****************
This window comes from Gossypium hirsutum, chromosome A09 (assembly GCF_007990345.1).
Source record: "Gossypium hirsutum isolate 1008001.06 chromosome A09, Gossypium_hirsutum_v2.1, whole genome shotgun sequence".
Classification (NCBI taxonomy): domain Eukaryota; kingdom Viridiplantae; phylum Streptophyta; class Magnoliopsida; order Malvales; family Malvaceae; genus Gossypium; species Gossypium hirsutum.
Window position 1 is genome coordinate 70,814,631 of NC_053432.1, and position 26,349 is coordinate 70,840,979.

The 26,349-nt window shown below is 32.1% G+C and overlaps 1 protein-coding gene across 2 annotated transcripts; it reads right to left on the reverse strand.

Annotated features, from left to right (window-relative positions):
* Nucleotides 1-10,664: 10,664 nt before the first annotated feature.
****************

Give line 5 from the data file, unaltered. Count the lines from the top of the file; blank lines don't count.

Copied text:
The 26,349-nt window shown below is 32.1% G+C and overlaps 1 protein-coding gene across 2 annotated transcripts; it reads right to left on the reverse strand.